If you will be exchanging strategic information with a prospect, signing a confidentiality agreement will provide proof of the parties’ commitment to engage in negotiations under the best possible circumstances.

Consisting in a set of exclusive rights covering “intellectual work”, intellectual property also grants its holder a temporary exclusive right of use in a given country. It includes the following, among other things:


Paintings, photos, drawings, literature, cinema, music, websites, furniture designs, course manuals, choreographies and computer programmes are works that can be protected by copyright. Under Belgian tax laws, the revenue resulting from the use of copyright is taxed at 15%, i.e. significantly less than the profits of companies or personal income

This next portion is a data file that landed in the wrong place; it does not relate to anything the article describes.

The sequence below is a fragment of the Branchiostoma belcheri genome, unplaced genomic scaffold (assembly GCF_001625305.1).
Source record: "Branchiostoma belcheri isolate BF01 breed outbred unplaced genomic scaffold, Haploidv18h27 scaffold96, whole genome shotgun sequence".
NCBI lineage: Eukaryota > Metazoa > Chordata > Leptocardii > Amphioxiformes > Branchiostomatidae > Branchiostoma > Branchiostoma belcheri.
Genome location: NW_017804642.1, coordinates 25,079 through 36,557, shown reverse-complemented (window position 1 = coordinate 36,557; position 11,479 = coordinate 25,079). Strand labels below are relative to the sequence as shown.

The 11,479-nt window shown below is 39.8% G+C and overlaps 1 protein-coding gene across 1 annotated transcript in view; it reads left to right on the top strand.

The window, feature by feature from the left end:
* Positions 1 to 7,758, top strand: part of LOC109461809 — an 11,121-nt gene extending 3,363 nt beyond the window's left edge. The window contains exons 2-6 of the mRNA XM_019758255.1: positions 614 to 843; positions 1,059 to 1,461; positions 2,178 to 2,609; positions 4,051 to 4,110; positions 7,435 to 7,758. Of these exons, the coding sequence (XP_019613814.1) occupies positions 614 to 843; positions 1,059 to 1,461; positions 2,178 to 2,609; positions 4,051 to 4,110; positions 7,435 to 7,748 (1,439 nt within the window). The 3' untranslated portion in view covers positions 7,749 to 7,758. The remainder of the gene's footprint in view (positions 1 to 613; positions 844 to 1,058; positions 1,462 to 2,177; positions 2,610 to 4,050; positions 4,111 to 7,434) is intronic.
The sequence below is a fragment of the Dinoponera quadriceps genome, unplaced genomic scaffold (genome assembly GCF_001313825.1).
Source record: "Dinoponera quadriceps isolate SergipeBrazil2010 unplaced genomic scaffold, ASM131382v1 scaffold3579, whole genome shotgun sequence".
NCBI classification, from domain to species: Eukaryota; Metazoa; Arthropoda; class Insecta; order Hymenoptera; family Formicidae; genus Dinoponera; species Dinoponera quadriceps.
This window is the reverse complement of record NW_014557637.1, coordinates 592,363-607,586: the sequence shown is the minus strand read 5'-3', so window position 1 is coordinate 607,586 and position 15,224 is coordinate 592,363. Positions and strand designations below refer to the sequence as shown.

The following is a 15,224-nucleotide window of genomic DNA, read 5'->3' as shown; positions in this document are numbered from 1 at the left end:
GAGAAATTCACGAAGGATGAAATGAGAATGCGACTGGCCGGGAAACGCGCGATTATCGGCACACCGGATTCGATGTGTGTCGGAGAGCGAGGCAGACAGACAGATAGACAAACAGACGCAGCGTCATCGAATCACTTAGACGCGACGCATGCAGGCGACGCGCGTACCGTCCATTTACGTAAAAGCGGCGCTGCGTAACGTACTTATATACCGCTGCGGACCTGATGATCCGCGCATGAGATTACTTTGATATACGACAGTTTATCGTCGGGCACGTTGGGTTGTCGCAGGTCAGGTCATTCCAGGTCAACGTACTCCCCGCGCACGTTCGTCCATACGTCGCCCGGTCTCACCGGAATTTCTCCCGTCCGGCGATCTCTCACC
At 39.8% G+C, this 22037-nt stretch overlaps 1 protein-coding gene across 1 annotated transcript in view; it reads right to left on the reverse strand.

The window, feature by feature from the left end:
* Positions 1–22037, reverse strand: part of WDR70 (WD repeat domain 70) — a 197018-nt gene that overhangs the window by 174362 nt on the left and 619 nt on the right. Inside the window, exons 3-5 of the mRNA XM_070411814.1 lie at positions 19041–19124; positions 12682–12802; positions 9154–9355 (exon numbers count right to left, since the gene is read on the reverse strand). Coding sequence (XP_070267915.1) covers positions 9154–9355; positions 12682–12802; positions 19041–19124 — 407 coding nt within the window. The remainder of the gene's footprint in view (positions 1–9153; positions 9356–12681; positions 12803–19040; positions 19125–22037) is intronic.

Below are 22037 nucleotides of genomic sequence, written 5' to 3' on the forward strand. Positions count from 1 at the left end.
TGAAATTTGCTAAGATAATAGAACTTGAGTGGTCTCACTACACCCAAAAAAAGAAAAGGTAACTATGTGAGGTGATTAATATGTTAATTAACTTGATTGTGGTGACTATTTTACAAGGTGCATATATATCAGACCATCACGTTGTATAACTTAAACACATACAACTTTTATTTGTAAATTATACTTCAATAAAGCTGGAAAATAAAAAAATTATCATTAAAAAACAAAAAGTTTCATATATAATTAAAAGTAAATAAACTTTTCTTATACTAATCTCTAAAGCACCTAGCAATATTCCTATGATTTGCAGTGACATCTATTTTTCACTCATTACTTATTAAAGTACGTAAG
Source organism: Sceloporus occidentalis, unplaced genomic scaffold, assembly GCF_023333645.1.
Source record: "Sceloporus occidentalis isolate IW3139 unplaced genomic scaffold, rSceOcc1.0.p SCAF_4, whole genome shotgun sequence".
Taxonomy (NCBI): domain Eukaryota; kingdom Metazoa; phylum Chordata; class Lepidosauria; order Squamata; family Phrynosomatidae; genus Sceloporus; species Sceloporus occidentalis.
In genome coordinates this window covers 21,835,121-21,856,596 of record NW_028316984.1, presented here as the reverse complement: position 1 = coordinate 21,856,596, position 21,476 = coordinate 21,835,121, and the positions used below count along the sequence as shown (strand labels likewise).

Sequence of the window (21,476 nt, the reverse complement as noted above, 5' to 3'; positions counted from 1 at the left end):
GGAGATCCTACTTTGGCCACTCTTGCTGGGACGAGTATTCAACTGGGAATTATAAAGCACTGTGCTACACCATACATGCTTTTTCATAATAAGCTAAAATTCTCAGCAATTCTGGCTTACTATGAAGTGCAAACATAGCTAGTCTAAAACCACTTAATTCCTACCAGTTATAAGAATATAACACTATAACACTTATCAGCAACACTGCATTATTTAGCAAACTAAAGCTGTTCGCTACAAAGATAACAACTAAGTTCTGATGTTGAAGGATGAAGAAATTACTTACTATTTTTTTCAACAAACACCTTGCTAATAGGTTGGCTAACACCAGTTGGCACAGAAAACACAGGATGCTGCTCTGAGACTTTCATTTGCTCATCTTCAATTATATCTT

A patent is an exclusive and temporary right of use of an invention which is granted by the government in exchange for the disclosure of the invention. The invention must meet a number of strict conditions to qualify for a patent. Patents can be obtained for a product, a result or a process. However, note that patents are costly and limited in time!

Trademark protection

Trademark protection is not applicable by default, contrary to copyright. Depending on the country in which you want to obtain trademark protection, you must follow the procedure for a Benelux or a European Union trademark. If you want protection outside of the European Union, you will have to follow the international procedure.

8. Secure payments for your sales

In an ideal world, you should be paid in full before you ship an order. In practice, unfortunately, this logic can’t always be applied: you will often be required to provide credit for all or part of the amount due and, therefore, incur the risk of non-payment.